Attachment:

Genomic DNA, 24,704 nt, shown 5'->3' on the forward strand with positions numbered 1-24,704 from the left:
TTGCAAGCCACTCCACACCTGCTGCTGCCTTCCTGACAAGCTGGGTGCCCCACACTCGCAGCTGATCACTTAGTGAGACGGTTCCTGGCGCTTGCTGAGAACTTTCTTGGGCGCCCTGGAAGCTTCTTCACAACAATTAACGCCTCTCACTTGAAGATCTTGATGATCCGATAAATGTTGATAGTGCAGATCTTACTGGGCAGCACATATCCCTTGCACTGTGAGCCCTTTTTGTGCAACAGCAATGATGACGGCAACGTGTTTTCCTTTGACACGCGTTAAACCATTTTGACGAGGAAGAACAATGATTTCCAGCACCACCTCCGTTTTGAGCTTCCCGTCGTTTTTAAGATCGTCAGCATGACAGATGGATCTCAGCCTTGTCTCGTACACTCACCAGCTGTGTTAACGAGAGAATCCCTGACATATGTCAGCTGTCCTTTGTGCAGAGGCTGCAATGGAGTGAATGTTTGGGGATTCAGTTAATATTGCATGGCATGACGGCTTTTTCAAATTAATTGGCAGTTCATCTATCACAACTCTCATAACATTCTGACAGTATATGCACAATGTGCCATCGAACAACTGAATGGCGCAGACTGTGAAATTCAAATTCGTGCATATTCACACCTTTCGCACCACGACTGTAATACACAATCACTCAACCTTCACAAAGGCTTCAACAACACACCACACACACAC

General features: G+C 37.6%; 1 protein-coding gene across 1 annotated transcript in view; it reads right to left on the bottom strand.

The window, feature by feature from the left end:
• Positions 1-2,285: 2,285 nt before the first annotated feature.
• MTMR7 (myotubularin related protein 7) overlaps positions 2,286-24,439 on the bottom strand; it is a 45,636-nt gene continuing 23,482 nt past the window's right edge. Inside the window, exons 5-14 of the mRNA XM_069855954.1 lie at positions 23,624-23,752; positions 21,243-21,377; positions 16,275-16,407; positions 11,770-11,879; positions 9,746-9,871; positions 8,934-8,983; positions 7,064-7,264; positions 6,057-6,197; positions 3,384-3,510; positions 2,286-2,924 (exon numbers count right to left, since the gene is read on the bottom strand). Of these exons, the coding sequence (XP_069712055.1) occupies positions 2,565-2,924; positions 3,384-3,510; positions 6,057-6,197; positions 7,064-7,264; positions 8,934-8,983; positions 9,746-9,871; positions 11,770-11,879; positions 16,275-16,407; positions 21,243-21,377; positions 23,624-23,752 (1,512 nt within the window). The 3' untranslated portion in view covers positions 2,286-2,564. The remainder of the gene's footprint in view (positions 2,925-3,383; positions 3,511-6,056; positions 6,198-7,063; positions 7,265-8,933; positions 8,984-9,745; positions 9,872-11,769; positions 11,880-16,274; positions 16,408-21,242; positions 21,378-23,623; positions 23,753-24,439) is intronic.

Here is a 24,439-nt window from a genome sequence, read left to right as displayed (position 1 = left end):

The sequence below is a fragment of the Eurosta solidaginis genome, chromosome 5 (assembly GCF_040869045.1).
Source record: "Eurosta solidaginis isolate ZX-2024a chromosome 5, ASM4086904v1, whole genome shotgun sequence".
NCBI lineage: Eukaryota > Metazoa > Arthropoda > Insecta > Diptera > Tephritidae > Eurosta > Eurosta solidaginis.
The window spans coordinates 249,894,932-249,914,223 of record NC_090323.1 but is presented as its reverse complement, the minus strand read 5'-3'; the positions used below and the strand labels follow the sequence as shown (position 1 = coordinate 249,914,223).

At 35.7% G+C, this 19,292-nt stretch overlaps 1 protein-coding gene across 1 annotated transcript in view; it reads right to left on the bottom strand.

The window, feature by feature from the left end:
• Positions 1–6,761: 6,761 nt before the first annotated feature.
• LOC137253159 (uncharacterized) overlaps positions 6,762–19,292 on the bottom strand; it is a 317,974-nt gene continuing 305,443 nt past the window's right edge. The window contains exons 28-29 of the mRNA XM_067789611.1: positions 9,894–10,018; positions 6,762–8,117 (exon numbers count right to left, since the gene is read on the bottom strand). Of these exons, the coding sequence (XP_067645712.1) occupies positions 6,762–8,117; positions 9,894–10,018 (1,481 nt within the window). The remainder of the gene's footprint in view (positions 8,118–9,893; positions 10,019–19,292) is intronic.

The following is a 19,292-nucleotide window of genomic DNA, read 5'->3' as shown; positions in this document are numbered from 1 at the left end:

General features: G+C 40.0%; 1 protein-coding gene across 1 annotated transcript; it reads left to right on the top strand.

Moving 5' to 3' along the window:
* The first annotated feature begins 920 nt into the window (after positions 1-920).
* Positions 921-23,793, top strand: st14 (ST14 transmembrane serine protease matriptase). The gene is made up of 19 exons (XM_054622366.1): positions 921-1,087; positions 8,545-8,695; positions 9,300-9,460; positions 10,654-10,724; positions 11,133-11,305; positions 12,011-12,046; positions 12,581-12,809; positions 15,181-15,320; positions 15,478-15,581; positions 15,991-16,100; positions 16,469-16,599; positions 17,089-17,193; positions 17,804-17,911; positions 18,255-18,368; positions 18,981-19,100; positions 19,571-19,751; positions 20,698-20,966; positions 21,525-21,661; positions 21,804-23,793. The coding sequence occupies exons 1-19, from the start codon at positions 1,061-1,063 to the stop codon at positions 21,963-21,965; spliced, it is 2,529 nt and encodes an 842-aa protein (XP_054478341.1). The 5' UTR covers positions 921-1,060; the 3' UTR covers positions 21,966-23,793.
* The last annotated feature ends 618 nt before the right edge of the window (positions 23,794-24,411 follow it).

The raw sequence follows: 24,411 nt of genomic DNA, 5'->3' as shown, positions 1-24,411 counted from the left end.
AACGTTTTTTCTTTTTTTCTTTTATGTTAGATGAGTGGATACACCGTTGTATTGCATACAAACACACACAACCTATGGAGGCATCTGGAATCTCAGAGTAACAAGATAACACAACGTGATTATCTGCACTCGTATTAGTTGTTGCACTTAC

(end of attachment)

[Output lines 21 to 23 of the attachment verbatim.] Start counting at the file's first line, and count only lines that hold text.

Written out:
* The last annotated feature ends 618 nt before the right edge of the window (positions 23,794-24,411 follow it).

The raw sequence follows: 24,411 nt of genomic DNA, 5'->3' as shown, positions 1-24,411 counted from the left end.
AACGTTTTTTCTTTTTTTCTTTTATGTTAGATGAGTGGATACACCGTTGTATTGCATACAAACACACACAACCTATGGAGGCATCTGGAATCTCAGAGTAACAAGATAACACAACGTGATTATCTGCACTCGTATTAGTTGTTGCACTTAC